ii. Impairments that Meet or Medically Equal those in the Regulations

Assuming arguendo that Plaintiff was not engaged in SGA, the ALJ proceeded through the five-step analysis. He determined at step three that Plaintiff's major depressive disorder, anxiety disorder (not otherwise specified), and substance abuse did not meet or medically equal the impairments in the "Listings."[1] (R. at 22.) The ALJ reached this conclusion in spite of the opinion of Plaintiff's treating psychiatrist, Dr. Rajesh Patel. Dr. Patel's October 30, 2010 report included a box he checked establishing impairments meeting the criteria in the Listings:

Medically documented history of a chronic organic mental, schizophrenic, or affective disorder of at least 2 years' duration that has caused more than a minimal limitation of ability to do any basic work activity, with symptoms or signs currently attenuated by medication or psychosocial support, and one of the following: A residual disease process that has resulted in such marginal adjustment that even a minimal increase in mental demands or change in the environment would be predicted to cause the individual to decompensate.

(Id. at 359.)

The ALJ rejected Dr. Patel's assessment as a "check off adoption of that criterion, " elaborating that it was internally inconsistent with other portions of the report and inconsistent with the other evidence in the record. (Id. at 21.) In fact, Dr. Patel consistently stated in his evaluation notes that Plaintiff was stable and doing reasonably well for long periods of time. (Id. at 20.) The ALJ therefore concluded, "Dr. Patel's functional assessment... [was] not borne out of the evidence, including the Concourse records." (Id.) The ALJ agreed with the opinions of Drs. Joseph Vitolo and L. Blackwell, who examined the medical records and found that Plaintiff's conditions fell "far short of Listings level severity." (Id. at 21.) Lastly, the ALJ evaluated Plaintiff's testimony concerning his work, his symptoms, and his ability to function socially and determined that Plaintiff was "trying to portray himself as far less functional than he is." (Id.) Magistrate Judge Netburn concurred that this evidence provided substantial support in the record for determining Plaintiff's impairments did not medically equal impairments in the Listings, contrary to Dr. Patel's October 30, 2010 report. (R&R at 32.)

Plaintiff argues Magistrate Judge Netburn erred by failing to observe that the ALJ improperly ignored the treating physician rule. The treating physician rule "generally requires a measure of deference to the medical opinion of a claimant's treating physician." Halloran v. Barnhart , 362 F.3d 28, 31 (2d Cir. 2004). However, "the opinion of the treating physician is not afforded controlling weight where... the treating physician issued opinions that are not consistent with other substantial evidence in the record, such as the opinions of other medical experts." Id. at 32 (citing Veino v. Barnhart , 312 F.3d 578, 588 (2d Cir. 2002)); 20 C.F.R. § 404.1527(d)(2). "[T]he less consistent an opinion is with the record as a whole, the less weight it is to be given." Stevens v. Barnhart , 473 F.Supp.2d 357, 362 (N.D.N.Y. 2007).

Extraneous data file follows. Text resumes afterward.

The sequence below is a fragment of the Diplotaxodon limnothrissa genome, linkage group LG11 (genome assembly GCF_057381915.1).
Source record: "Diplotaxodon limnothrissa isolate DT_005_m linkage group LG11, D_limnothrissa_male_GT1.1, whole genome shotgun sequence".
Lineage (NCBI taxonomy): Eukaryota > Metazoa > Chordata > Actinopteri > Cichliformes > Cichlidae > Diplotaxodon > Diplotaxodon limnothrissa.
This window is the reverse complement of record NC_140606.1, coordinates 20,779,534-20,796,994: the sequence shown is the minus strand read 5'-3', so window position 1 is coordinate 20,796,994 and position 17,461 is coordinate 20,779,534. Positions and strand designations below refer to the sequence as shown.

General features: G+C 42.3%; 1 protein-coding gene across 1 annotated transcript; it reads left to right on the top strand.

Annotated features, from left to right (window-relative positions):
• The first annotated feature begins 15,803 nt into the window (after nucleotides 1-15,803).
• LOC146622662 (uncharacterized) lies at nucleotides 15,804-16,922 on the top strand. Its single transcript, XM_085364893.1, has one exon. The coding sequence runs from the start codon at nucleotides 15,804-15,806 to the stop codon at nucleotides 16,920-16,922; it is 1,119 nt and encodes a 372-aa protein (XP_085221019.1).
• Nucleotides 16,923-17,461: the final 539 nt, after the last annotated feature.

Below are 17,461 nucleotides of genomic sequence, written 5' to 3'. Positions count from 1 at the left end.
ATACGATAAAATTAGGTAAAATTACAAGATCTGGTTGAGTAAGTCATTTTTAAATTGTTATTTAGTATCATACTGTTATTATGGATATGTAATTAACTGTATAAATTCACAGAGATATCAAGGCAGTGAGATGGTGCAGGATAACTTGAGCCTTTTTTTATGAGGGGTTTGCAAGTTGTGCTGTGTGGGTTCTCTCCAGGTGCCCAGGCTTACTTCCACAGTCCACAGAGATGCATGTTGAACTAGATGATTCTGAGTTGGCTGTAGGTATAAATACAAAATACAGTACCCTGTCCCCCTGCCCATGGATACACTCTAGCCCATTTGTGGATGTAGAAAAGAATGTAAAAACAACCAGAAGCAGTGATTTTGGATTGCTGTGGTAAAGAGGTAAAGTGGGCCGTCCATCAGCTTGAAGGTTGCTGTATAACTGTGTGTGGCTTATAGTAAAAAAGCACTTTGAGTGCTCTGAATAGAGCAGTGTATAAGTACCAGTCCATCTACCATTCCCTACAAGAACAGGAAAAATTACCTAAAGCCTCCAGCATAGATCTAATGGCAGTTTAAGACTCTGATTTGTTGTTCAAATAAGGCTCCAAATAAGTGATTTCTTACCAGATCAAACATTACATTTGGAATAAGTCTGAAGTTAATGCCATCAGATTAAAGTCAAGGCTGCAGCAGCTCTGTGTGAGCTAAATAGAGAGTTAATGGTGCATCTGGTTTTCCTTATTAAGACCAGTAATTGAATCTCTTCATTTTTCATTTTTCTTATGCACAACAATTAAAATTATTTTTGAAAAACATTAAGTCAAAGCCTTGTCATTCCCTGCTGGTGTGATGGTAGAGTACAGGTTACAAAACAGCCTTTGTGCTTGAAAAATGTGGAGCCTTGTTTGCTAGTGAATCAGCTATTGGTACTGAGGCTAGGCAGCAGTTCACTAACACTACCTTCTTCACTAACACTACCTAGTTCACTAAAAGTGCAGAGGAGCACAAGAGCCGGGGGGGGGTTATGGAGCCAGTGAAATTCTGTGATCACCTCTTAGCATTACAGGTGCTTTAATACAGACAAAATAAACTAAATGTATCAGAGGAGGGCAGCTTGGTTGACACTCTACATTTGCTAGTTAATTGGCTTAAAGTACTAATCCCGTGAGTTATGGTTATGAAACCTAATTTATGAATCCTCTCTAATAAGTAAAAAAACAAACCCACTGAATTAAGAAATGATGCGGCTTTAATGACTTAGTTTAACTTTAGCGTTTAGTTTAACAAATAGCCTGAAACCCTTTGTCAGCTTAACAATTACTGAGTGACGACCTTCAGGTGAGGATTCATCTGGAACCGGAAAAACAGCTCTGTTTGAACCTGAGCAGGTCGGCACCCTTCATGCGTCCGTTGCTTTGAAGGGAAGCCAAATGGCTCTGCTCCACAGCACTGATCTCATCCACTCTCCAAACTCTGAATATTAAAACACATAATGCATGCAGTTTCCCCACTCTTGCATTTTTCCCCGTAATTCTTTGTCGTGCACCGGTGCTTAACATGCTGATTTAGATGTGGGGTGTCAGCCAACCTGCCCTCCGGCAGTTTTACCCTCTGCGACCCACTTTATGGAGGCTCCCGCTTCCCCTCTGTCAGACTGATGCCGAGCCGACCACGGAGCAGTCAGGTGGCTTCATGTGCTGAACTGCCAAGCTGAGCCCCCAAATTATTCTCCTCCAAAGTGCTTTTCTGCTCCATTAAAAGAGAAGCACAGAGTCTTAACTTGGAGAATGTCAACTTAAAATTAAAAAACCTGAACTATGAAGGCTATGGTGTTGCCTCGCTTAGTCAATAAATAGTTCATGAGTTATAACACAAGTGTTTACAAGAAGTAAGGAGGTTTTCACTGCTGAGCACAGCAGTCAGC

A treating physician's opinion that a claimant is "disabled" or "unable to work" is not automatically controlling. It is only given "controlling weight if it is well-supported by medical findings and not inconsistent with the other substantial evidence in the administrative record." Murphy v. Barnhart, No. 00 Civ. 9621 (JSR)(FM), 2003 WL 470572, at *7 (S.D.N.Y. Jan. 21, 2003). When an ALJ does not defer to the treating physician's opinion, he must consider the following factors:

Length of the treatment relationship and the frequency of examination; the [n]ature and extent of the treatment relationship; the relevant evidence..., particularly medical signs and laboratory findings, supporting the opinion, the consistency of the opinion with the record as a whole; and whether the physician is a specialist in the area covering the particular medical issues.

Burgess v. Astrue , 537 F.3d 117, 129 (2d Cir. 2008) (quoting 20 C.F.R. §§ 404.1527(d)(2)(i)-(ii), (3)-(5)) (quotation marks omitted). Importantly, if the ALJ departs from the opinion of a treating physician, he must "give good reasons" explaining why the opinion is not being credited. 20 C.F.R. § 404.1527(c)(2); Schaal v. Apfel , 134 F.3d 496, 505 (2d Cir. 1998).

While the treating physician rule is consistently applied in this Circuit, the treating physician's opinion, on its own, is not determinative of whether a claimant's disability meets the criteria of a Listings-level impairment. The ultimate decision is reserved for the Commissioner. 20 C.F.R. § 404.1527(d)(2) ("Although we consider opinions from medical sources on issues such as whether your impairment(s) meets or equals the requirements of any impairment(s) in the Listing of Impairments..., the final responsibility for deciding [this issue] is reserved to the Commissioner."). "Treating physician opinions regarding the criteria for a Listing are not entitled to controlling weight.... Nevertheless, the ALJ must still consider those opinions when evaluating disability." Hendricks v. Comm'r of Soc. Sec. , 452 F.Supp.2d 194, 199 (W.D.N.Y. 2006) (internal citations omitted).